Overall, the play does not lack potential, but there's an unfinished quality about it. Create more scenes of family interaction, add more humor and hone a cleaner focus; then, it will perhaps be a more pleasant pill to swallow.

3 out of 5 stars

Saturday, October 18, 2008

REVIEW - Blood Brothers

Blood Brothers
book, music and lyrics by Willy Russell
directed by Bryan Rasmussen
Whitefire Theatre
through November 23
Playwright Willy Russell, like most bold and sensitive writers, envisions something better for his brood of protagonists. Life for many of them, in Britain's lower middle class, is stifling: it depletes the mind as well as the pursestrings. Rita in Educating Rita seeks enlightenment; Shirley in Shirley Valentine wants real appreciation as a woman; Mickey's impoverished mother in Blood Brothers unconsciously wishes that the son she gave away reluctantly at birth will reap the benefits of his new privileged family. As most major changes incur imperfections, there is a price to be paid, and sometimes that price is human life itself. Bryan Rasmussen's current production of Blood Brothers, which has been his dream child since he first saw the musical on the West End in 1983, is potently unforgettable. Within the small space of the Whitefire Theatre and with the aid of an outstanding cast, Russell's obsession with the effects of socio-economic struggle - the play is now placed in Southcentral Los Angeles - reverberates with the utmost clarity.
The winning ensemble is headed by Pamela Taylor as Mrs. Johnstone. Underprivileged and heartbroken, Johnstone is embued by Taylor with the tiniest grain of hope that shines brightly even at the end. Her performance both in word and song is a stunner. Eduardo Enrikez, an immensely talented actor, paints his Mickey with a wired energy and anguish that starts at age 7 and festers on into his all too brief manhood. Ryan Nealy as Eddie and Sita Young as Linda make the sweetest of star-crossed lovers - we want them to be together, knowing all the while that it is out of the question. Judy Norton lends an edgy sensitivity to an otherwise icy, unbending Mrs. Lyons, and Gil Darnell takes the difficult role of the Narrator, a shadow on the wall and transforms him into an attractively imposing figure of authority. Nicolas Mongiardo-Cooper is a scene stealer as the devilish brother Sammy, and the rest: Mueen Jahan, Debra Arnott and Jess Busterna ably portray a number of parts, under Rasmussen's resourceful hand.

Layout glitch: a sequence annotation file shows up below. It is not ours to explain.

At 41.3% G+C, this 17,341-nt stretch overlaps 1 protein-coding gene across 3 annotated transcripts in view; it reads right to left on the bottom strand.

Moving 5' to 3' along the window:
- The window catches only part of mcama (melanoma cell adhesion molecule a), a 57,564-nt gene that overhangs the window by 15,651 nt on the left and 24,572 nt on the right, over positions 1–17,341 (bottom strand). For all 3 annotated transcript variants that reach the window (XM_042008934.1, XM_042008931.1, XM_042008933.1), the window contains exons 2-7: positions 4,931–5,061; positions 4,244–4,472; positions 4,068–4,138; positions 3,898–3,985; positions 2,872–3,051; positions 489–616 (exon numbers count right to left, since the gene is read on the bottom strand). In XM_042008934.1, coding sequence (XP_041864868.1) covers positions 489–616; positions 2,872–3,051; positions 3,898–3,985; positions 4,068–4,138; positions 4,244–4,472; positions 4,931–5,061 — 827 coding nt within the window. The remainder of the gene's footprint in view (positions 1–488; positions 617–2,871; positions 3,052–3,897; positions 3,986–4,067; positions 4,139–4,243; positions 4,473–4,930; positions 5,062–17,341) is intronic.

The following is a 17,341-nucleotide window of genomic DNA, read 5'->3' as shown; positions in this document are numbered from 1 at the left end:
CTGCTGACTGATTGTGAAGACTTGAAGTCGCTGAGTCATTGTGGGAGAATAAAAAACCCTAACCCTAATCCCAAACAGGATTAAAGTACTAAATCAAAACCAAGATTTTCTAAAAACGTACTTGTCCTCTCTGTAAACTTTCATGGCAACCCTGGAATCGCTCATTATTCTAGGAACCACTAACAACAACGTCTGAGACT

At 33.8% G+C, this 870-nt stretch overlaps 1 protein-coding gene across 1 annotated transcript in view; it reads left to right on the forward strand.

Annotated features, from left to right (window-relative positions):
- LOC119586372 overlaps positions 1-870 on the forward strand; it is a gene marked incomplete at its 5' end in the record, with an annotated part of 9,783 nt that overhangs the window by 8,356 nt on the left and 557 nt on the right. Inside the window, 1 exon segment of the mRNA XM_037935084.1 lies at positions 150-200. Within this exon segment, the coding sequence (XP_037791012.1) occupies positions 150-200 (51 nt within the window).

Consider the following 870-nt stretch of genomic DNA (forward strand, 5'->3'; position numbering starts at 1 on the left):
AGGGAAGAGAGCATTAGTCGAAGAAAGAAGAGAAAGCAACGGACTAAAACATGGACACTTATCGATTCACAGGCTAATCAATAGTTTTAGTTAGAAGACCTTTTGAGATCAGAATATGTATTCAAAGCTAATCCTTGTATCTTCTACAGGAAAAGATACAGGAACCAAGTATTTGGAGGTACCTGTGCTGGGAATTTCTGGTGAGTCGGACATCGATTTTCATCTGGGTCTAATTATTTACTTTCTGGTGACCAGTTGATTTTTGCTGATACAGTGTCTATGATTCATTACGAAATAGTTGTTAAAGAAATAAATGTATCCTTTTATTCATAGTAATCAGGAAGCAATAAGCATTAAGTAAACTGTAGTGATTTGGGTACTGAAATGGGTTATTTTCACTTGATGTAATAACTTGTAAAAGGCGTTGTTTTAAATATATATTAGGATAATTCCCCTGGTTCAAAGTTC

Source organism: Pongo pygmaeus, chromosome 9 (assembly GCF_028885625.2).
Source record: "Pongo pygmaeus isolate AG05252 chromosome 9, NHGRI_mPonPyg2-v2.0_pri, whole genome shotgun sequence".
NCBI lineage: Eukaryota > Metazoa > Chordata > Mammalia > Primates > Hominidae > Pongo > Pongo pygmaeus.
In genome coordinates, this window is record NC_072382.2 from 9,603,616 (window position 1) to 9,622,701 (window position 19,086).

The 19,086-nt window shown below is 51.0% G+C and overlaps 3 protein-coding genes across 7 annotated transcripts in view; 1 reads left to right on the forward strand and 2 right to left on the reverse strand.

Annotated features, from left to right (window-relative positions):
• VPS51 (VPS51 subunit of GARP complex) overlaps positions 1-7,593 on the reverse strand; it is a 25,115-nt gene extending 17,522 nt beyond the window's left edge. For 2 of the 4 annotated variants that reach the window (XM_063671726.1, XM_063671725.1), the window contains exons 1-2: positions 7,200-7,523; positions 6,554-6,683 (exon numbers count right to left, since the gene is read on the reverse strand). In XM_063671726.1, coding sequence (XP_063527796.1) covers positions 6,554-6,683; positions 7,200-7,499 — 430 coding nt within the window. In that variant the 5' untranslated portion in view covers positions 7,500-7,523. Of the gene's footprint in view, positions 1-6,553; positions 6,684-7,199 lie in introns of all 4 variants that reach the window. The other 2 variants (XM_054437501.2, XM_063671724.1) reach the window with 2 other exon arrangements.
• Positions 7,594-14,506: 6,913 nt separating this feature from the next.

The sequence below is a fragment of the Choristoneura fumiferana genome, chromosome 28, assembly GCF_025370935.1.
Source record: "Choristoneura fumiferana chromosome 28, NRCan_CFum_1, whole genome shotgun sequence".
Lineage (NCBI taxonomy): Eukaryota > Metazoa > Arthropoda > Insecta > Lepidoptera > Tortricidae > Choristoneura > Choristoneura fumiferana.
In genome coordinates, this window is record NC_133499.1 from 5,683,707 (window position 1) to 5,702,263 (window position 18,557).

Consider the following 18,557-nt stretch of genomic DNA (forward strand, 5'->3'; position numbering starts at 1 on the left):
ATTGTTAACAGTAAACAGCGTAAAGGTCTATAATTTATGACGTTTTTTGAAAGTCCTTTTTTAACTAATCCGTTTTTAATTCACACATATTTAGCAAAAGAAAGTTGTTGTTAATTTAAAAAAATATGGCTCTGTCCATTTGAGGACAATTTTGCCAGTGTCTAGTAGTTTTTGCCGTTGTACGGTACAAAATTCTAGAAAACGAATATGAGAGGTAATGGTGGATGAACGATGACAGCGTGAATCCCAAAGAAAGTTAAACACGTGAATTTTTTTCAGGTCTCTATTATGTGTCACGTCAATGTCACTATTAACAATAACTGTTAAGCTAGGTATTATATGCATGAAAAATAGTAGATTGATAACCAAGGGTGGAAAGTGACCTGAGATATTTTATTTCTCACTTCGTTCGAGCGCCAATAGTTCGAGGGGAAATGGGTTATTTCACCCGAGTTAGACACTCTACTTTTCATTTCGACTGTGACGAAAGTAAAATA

"Marilyn Monroe" that opens and "Tell Me It's Not True" that closes the play are haunting musical reminders that the action, as real as it seems, may very well be, like life itself, just an illusion.
Praise also to Victoria Profitt for her excellently practical set depiction of the two social worlds.
Hardly your typical musical, Blood Brothers is real drama with music and stays with you long after the curtain comes down, especially via this heartfelt rendering.
5 out of 5 stars

Sunday, October 12, 2008

Review - Girl's Room


Girl's Room
by Joni Fritz
directed by Lynne Taylor-Corbett
El Portal Mainstage
through November 2
Joni Fritz's Girl's Room, with its strictly female cast and powder pink set, is about three generations of women in a small, but dysfunctional family. Sound typical? Just another episode of, say, The Golden Girls slanted toward the impossible mother/daughter relationship syndrome? Hardly. A Jewish Steel Magnolias? No! There is no sentimentality to be found, period! Unpredictable to the core, it could hardly be considered your typical sitcom-like comedy. Girl's Room is a refreshingly real play... with substance: a dramedy, with deeply intense moments of reflection for its three stars and a surprise dance sequence for two of them that is guaranteed to captivate and thrill.
Kate Silver's (Rebecca Mae Palmer) sudden accident that puts her in a wheelchair with a fractured knee on the day of her latest performance in dance sets the scene. Concerned, more for her daughter's future as a dancer, Marilyn Silver (Donna McKechnie), a former pro dancer, takes Kate back home under the guise of R&R. Her little girl's cozy bedroom is full of the trophies and ribbons that have made her a local dance phenomenon. Stimulation? No. They bring back memories for Katie that do not relieve her misery. Enter grandma Flo (Carol Lawrence), who had flown in anyway to attend the performance, and with her, increasing discomfort. Tensions and misunderstandings between Flo, still the party girl, and Marilyn, who she refers to as a square, just add more fuel to the fire of a 24-hour conflict that does produce a few meaty revelations, some painful, others quite amusing.